Cheaper, machine-stamped tags appeared, made of brass or lead with a hole. They had an eagle or shield and a motivational phrase such as “War for the Union” or “Liberty, Union, and Equality” on one side. The other side showed the soldier’s name and unit, and sometimes a list of battles in which he had participated. By the 1890s, the U.S. Army and Navy began experimenting with issuing metal identification tags to recruits.
It didn’t took long until the wooden and metal discs used for dogs were referred to as dog tags and that name carried over to their human counterparts.
But such dog tags were also provided to the Chinese soldiers during the Taiping revolt, 1851 – 1866, when both the Chinese Imperial Army soldiers and the Taiping rebels wearing a uniform wore a wooden dog tag at the belt with their name, age, birthplace, unit, and date of enlistment inscribed.
1866 Europe, the Prussian soldiers began wearing dog tags during the Austro – Prussian War but on a volunteer basis only as many considered them a bad omen. Sad, as in the aftermath of the decisive Battle of Königgrätz (Sadowa), when the Kingdom of Prussia defeated the Austrian Empire which led to the German unification, the Little Germany (Germany without Austria), out of 8900 Prussian casualties only 429 of them could be identified. It was three years later the Recognitionsmarke, recognition mark, became obligatory, but the soldier called them Hundermarken, since they looked like ID tags used for the canines of Berlin… Story goes that King Wilhelm flew into a rage about the common naming of the tag saying that his soldiers are not dogs – so the nickname was forbidden in the following years…which only encouraged it’s use by the soldiers.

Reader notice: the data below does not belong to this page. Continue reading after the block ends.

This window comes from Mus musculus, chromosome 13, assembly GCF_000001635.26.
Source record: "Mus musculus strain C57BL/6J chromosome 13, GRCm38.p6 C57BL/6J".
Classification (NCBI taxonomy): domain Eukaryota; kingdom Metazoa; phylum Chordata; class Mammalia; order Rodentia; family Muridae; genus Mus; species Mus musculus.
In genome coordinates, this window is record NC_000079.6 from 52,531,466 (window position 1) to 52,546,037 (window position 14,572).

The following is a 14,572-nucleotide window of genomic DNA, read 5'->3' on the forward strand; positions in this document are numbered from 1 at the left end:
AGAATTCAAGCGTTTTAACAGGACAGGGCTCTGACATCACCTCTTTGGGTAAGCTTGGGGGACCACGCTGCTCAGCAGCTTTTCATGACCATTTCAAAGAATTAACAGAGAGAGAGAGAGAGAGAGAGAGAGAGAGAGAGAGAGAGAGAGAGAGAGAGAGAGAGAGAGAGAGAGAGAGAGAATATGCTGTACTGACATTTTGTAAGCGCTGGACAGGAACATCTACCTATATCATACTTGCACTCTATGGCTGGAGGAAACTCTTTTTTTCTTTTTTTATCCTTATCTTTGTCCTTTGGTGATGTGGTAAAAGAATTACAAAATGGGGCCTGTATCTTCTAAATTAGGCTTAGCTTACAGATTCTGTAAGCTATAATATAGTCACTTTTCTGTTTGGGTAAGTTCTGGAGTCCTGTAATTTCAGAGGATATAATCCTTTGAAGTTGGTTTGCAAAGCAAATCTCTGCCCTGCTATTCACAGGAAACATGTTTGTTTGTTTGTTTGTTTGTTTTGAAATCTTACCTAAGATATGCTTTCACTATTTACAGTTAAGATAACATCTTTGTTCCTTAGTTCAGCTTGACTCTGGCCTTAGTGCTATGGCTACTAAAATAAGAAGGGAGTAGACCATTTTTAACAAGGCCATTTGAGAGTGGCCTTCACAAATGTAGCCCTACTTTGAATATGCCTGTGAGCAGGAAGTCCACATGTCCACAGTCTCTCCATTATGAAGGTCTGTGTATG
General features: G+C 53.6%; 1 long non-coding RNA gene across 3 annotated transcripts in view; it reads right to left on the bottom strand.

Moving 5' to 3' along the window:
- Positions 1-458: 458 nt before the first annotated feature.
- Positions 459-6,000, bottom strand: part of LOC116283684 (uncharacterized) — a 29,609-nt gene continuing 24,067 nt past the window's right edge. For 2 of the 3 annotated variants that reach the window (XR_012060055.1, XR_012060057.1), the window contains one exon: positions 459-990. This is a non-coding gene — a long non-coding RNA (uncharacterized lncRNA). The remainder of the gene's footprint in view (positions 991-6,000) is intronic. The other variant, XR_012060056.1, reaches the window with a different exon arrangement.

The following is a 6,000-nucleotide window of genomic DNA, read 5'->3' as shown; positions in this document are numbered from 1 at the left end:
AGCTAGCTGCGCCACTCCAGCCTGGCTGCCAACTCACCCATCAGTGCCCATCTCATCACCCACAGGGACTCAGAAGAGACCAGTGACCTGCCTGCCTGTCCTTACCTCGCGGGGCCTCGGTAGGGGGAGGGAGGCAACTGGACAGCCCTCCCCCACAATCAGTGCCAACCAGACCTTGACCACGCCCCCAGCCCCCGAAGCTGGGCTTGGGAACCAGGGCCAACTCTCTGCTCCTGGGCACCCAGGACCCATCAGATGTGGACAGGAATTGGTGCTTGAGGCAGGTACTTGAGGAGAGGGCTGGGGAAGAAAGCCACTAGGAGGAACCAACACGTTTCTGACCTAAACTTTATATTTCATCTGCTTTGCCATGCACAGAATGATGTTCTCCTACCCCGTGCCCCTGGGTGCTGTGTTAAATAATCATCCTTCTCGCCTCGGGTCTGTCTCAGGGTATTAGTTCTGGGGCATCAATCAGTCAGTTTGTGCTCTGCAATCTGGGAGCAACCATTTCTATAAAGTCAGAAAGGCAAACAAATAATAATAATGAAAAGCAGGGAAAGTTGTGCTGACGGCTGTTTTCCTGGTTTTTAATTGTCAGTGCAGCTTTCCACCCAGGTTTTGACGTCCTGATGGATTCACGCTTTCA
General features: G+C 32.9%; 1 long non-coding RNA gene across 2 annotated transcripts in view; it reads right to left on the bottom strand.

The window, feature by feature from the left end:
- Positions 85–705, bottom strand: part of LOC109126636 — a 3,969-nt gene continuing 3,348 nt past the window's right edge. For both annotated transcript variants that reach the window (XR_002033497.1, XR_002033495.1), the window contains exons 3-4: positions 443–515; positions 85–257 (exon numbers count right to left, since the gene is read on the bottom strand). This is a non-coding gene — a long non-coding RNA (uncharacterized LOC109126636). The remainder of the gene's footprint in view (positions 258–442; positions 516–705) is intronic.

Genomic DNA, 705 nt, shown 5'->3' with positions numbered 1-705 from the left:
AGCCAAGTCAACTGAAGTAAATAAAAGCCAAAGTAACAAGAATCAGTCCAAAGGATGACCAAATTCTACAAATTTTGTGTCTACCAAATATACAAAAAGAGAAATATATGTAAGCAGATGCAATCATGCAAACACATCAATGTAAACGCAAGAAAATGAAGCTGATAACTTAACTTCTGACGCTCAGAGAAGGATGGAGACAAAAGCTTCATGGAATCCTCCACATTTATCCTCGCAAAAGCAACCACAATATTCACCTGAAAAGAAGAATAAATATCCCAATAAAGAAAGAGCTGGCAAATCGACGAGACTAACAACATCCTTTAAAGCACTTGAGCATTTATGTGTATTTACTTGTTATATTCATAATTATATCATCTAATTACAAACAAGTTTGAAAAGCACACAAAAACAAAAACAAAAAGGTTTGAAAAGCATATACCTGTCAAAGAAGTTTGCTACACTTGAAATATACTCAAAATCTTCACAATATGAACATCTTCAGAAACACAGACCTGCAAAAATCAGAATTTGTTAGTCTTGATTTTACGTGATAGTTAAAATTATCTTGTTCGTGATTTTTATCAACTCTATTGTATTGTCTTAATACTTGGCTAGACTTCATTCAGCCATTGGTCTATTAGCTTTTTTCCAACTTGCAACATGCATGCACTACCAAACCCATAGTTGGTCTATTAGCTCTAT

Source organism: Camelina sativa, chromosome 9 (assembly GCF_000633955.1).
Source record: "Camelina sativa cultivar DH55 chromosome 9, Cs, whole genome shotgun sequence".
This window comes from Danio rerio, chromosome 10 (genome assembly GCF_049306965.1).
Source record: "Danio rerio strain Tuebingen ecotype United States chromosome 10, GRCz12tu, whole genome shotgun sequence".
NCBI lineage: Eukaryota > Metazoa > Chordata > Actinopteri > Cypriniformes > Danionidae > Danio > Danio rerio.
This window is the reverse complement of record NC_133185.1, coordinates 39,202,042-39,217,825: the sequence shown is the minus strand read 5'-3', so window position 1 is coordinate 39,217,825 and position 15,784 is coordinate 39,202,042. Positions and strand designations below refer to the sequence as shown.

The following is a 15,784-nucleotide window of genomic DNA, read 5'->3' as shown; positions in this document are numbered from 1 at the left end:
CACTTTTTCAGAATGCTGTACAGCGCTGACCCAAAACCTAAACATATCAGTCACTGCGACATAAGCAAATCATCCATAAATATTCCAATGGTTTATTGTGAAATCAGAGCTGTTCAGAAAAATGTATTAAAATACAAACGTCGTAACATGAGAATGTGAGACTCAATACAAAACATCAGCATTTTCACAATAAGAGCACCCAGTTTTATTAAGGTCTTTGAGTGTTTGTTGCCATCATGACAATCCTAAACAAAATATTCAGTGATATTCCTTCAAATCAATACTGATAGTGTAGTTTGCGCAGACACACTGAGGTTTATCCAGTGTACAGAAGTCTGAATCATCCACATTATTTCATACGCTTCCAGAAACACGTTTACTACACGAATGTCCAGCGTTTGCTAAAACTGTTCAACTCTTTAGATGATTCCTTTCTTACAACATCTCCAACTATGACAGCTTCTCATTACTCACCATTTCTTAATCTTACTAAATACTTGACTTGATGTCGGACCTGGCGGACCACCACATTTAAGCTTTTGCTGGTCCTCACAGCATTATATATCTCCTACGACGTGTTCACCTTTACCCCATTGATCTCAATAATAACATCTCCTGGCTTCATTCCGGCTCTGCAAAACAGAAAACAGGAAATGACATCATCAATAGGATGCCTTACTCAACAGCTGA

You can see below an Austro – Hungarian Empire‘s Officer Legitimization Case, a pre-design of a dog tag. On the obverse the case is engraved with the Imperial Cypher of King Frans Joseph I of Austria, while on the reverse is the Austro – Hungarian Coat of arms (double headed crowned eagle). The case opened and inside were included personal ID, service records, list of decorations awarded.
Meanwhile, in 1907 the British Army replaced the identity cards with aluminum discs, each soldier receiving two. An octagonal green tag was attached to a cord around the neck, intended to remain on the body for future identification. The second tag, a red circular disc, was suspended from the first and could be removed to record the soldier’s death. The British forces serving in Australia, Canada, and New Zealand received similar dog tags during the Great War, exception making the sailors who preferred an ID bracelet.
It was in 1906 when the U.S. government decided by a general order that a circular aluminum disc be worn as an identification tag by all soldiers, and by 1913 all military service members were required to wear such an identification disc. The aluminum disc was the size of a silver half dollar and imprinted with the name, rank, company, regiment or corps, and worn suspended around the neck.